From the start, though, I liked the structure of three (later two) novellas that speak to each other thematically. Ive always, in my longer-form writing, thought in terms of structure: large movements or sections within a work, say, rather than chapters, plots, rising actions, climaxes, denouements. And Im also interested in the juxtaposition of unrelated materialso juxtaposing materially unrelated, long-ish forms made sense to me.

These works are different in so many ways from my earlier novels, that its hard to say whether length is really a factor in that difference or not. Im currently working on a novel, and it shares a lot of features with the novellas, so maybe not. But I saw the novellas a kind of sketches I guessnot biographies, but small snippets of a life or a situation. That doesnt justify much length. To lengthen them, to give them novelistic arcs, would be to impose a fictional structure on themsomething thats done often enough, but Im not really interested in doing it. Ive added fictional’—in the sense of made up’—material in them, but I havent wanted them to conform to the expectations of the biographical novel that things will develop in a certain way, that there will be a meaning or a lesson to a life, etc.

In your introduction you call yourself a trespasserin history and biography and describe your expertise as an expertise of not-knowing. Is this what fiction can offer traditional historical interpretation, a messing-up, in a way, of History with a capital H?

I hope so. Fictions a complicated word here though, since I think the danger behind much history writing is precisely that it hopes to give narrative coherence to eventsto give it a fictional arc, a meaningful arc. Think of Belich, for example, whose histories of New Zealand always seem to end in the glorious present, in the moment of maturity and decolonisation. What a wonderful novel! Historians can be wonderful synthesisers of huge amounts of factsbut whats interesting to me in these novellas is the possibility of letting facts remains unsynthesised, unshaped, stubborn, confusing. Maybe that can be called fiction toothough its a very different sense of the word. I hope it can open up the possibility that a life doesnt need to be narrated to be valuable, to be enjoyablethat different things can be made out of a life than the stories were used to. Something like that, anyway.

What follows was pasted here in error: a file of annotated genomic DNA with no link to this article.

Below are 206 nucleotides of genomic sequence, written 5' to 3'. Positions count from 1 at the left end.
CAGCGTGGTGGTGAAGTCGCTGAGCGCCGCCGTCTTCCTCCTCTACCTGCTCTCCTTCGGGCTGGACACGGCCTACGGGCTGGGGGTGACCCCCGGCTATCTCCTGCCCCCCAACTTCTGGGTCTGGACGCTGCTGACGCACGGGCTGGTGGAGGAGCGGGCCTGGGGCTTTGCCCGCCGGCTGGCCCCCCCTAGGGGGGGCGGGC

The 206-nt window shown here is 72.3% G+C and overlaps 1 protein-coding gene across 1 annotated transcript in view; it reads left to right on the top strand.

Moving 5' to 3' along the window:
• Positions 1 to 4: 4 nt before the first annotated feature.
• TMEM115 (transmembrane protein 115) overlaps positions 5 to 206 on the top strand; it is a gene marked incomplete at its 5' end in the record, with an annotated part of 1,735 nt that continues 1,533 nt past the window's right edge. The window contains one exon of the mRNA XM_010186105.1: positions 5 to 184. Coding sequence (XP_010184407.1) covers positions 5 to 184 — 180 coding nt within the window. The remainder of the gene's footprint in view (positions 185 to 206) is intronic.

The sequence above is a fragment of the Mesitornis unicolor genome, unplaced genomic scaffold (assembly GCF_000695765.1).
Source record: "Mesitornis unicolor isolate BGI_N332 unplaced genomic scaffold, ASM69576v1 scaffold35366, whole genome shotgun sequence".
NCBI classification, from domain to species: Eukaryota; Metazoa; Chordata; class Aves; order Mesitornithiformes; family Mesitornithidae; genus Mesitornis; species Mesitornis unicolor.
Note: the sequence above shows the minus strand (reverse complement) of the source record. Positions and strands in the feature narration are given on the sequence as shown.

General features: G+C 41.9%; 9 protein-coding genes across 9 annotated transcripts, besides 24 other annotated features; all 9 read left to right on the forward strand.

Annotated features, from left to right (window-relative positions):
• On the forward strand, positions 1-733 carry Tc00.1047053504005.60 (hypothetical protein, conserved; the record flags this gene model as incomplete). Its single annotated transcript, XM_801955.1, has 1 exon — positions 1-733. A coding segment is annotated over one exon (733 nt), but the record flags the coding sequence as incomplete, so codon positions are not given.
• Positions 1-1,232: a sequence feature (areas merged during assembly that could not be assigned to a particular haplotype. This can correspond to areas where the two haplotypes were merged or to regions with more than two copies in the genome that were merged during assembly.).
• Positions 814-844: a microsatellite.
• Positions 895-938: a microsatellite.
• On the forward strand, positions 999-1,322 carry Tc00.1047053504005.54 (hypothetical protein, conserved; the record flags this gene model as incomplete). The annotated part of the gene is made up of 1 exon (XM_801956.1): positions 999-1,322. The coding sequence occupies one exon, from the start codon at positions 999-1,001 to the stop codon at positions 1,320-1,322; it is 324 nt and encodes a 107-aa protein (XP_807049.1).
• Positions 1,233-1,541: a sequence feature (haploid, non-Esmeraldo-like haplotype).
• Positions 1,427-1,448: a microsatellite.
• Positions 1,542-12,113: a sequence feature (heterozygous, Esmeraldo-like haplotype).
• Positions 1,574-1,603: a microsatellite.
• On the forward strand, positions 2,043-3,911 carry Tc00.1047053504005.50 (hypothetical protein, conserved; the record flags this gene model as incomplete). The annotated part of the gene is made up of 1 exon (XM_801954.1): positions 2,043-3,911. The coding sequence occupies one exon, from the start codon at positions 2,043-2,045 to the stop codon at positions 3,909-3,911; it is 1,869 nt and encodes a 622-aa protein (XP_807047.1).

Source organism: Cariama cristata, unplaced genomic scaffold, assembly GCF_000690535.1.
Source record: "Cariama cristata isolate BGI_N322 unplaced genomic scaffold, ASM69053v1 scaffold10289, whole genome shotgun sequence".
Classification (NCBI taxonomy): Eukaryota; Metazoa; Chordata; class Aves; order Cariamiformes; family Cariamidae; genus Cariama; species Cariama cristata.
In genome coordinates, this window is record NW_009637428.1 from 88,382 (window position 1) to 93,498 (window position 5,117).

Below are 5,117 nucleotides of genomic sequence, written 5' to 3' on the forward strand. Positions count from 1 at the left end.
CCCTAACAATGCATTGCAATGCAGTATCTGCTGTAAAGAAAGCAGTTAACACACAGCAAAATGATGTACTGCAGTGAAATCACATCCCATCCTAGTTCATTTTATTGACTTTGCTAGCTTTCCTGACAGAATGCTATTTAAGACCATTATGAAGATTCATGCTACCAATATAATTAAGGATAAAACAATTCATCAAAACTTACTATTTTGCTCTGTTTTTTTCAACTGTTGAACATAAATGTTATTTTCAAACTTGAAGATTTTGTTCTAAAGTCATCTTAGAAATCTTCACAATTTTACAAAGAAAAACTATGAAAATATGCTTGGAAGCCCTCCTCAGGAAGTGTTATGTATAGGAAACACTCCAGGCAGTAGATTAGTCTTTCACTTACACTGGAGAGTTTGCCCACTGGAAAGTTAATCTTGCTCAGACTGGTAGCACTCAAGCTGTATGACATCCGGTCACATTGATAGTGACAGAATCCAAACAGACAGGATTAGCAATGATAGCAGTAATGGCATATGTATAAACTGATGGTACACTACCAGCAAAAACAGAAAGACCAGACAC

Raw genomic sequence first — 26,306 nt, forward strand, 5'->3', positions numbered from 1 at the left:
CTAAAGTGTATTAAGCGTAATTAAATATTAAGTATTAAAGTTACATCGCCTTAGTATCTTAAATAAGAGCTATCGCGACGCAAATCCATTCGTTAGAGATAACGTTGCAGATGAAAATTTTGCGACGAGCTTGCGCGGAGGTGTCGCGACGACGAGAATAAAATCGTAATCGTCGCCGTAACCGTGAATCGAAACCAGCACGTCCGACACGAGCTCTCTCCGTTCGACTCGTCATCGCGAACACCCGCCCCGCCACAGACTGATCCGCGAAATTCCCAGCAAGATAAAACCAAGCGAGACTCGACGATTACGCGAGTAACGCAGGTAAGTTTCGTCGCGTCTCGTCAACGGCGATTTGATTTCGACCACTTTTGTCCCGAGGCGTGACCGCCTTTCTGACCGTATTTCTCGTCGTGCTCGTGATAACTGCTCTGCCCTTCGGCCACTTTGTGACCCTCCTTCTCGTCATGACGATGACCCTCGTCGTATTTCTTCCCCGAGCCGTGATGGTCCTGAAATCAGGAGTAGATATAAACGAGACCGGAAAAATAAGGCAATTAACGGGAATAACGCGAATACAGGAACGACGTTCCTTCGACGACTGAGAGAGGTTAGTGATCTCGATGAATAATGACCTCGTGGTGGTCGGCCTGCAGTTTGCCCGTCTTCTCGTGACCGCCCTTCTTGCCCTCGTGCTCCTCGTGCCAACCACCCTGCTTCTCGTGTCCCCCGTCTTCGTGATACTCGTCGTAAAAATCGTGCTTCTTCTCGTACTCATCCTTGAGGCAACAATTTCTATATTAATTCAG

I think your approach to history accidental also begins to articulate your approach to fiction a way of resisting the clear arc, the easily understood meaning of a story.  How hard is this to do? Sometimes it seems to me that it is almost impossible to avoid the arcin fiction or perhaps in any sort of story-telling. What do you think?